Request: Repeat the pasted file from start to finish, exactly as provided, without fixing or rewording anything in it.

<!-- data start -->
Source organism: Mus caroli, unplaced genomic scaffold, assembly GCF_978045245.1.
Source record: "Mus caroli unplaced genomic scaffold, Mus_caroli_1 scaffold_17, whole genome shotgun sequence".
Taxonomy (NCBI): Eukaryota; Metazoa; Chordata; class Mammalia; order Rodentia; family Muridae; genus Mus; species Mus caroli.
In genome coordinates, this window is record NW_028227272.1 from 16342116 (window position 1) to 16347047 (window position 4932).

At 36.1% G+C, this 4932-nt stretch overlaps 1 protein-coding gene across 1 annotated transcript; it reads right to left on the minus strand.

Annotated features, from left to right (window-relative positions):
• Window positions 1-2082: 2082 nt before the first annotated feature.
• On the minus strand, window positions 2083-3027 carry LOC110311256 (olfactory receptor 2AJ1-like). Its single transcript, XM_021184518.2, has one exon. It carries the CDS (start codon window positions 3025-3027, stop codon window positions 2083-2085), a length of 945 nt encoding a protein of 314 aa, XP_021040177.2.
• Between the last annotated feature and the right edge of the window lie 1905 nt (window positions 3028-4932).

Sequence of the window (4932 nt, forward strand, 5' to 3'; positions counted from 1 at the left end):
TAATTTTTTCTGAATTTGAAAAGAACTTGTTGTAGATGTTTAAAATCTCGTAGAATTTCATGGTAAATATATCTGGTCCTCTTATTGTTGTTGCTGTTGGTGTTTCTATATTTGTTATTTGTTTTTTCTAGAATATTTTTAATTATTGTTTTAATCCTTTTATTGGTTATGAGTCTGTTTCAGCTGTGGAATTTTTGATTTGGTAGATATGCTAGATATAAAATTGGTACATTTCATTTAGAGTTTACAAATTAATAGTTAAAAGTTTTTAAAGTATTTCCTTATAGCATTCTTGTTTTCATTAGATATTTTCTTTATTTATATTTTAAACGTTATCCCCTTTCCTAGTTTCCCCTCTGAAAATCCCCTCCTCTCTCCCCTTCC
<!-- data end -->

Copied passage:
Source organism: Mus caroli, unplaced genomic scaffold, assembly GCF_978045245.1.
Source record: "Mus caroli unplaced genomic scaffold, Mus_caroli_1 scaffold_17, whole genome shotgun sequence".
Taxonomy (NCBI): Eukaryota; Metazoa; Chordata; class Mammalia; order Rodentia; family Muridae; genus Mus; species Mus caroli.
In genome coordinates, this window is record NW_028227272.1 from 16342116 (window position 1) to 16347047 (window position 4932).

At 36.1% G+C, this 4932-nt stretch overlaps 1 protein-coding gene across 1 annotated transcript; it reads right to left on the minus strand.

Annotated features, from left to right (window-relative positions):
• Window positions 1-2082: 2082 nt before the first annotated feature.
• On the minus strand, window positions 2083-3027 carry LOC110311256 (olfactory receptor 2AJ1-like). Its single transcript, XM_021184518.2, has one exon. It carries the CDS (start codon window positions 3025-3027, stop codon window positions 2083-2085), a length of 945 nt encoding a protein of 314 aa, XP_021040177.2.
• Between the last annotated feature and the right edge of the window lie 1905 nt (window positions 3028-4932).

Sequence of the window (4932 nt, forward strand, 5' to 3'; positions counted from 1 at the left end):
TAATTTTTTCTGAATTTGAAAAGAACTTGTTGTAGATGTTTAAAATCTCGTAGAATTTCATGGTAAATATATCTGGTCCTCTTATTGTTGTTGCTGTTGGTGTTTCTATATTTGTTATTTGTTTTTTCTAGAATATTTTTAATTATTGTTTTAATCCTTTTATTGGTTATGAGTCTGTTTCAGCTGTGGAATTTTTGATTTGGTAGATATGCTAGATATAAAATTGGTACATTTCATTTAGAGTTTACAAATTAATAGTTAAAAGTTTTTAAAGTATTTCCTTATAGCATTCTTGTTTTCATTAGATATTTTCTTTATTTATATTTTAAACGTTATCCCCTTTCCTAGTTTCCCCTCTGAAAATCCCCTCCTCTCTCCCCTTCC